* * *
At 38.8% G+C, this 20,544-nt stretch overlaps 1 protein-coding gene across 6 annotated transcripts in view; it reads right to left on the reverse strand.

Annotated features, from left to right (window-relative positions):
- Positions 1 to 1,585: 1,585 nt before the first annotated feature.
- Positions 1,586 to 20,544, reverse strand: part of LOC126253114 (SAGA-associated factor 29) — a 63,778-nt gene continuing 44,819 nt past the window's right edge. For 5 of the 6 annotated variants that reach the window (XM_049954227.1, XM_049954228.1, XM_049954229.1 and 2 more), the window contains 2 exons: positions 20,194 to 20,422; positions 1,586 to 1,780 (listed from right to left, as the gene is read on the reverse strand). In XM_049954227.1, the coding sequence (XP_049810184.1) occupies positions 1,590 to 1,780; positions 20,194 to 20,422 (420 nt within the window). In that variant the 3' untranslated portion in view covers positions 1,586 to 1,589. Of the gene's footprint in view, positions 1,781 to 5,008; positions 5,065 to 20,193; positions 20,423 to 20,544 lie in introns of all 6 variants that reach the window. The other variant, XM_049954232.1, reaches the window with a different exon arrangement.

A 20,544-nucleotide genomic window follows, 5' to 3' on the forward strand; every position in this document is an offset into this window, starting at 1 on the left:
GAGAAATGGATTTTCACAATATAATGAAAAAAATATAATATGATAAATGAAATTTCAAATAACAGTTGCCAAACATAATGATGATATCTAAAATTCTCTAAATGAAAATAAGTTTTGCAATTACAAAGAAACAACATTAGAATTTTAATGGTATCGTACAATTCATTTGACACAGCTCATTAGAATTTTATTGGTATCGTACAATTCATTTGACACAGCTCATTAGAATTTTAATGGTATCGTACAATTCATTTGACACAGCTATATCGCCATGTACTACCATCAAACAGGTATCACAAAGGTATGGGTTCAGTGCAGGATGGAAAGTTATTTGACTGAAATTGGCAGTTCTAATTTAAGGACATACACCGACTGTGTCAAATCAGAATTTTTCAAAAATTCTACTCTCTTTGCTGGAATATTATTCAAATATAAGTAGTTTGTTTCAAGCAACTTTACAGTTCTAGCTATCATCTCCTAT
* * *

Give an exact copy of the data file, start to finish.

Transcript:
At 38.8% G+C, this 20,544-nt stretch overlaps 1 protein-coding gene across 6 annotated transcripts in view; it reads right to left on the reverse strand.

Annotated features, from left to right (window-relative positions):
- Positions 1 to 1,585: 1,585 nt before the first annotated feature.
- Positions 1,586 to 20,544, reverse strand: part of LOC126253114 (SAGA-associated factor 29) — a 63,778-nt gene continuing 44,819 nt past the window's right edge. For 5 of the 6 annotated variants that reach the window (XM_049954227.1, XM_049954228.1, XM_049954229.1 and 2 more), the window contains 2 exons: positions 20,194 to 20,422; positions 1,586 to 1,780 (listed from right to left, as the gene is read on the reverse strand). In XM_049954227.1, the coding sequence (XP_049810184.1) occupies positions 1,590 to 1,780; positions 20,194 to 20,422 (420 nt within the window). In that variant the 3' untranslated portion in view covers positions 1,586 to 1,589. Of the gene's footprint in view, positions 1,781 to 5,008; positions 5,065 to 20,193; positions 20,423 to 20,544 lie in introns of all 6 variants that reach the window. The other variant, XM_049954232.1, reaches the window with a different exon arrangement.

A 20,544-nucleotide genomic window follows, 5' to 3' on the forward strand; every position in this document is an offset into this window, starting at 1 on the left:
GAGAAATGGATTTTCACAATATAATGAAAAAAATATAATATGATAAATGAAATTTCAAATAACAGTTGCCAAACATAATGATGATATCTAAAATTCTCTAAATGAAAATAAGTTTTGCAATTACAAAGAAACAACATTAGAATTTTAATGGTATCGTACAATTCATTTGACACAGCTCATTAGAATTTTATTGGTATCGTACAATTCATTTGACACAGCTCATTAGAATTTTAATGGTATCGTACAATTCATTTGACACAGCTATATCGCCATGTACTACCATCAAACAGGTATCACAAAGGTATGGGTTCAGTGCAGGATGGAAAGTTATTTGACTGAAATTGGCAGTTCTAATTTAAGGACATACACCGACTGTGTCAAATCAGAATTTTTCAAAAATTCTACTCTCTTTGCTGGAATATTATTCAAATATAAGTAGTTTGTTTCAAGCAACTTTACAGTTCTAGCTATCATCTCCTAT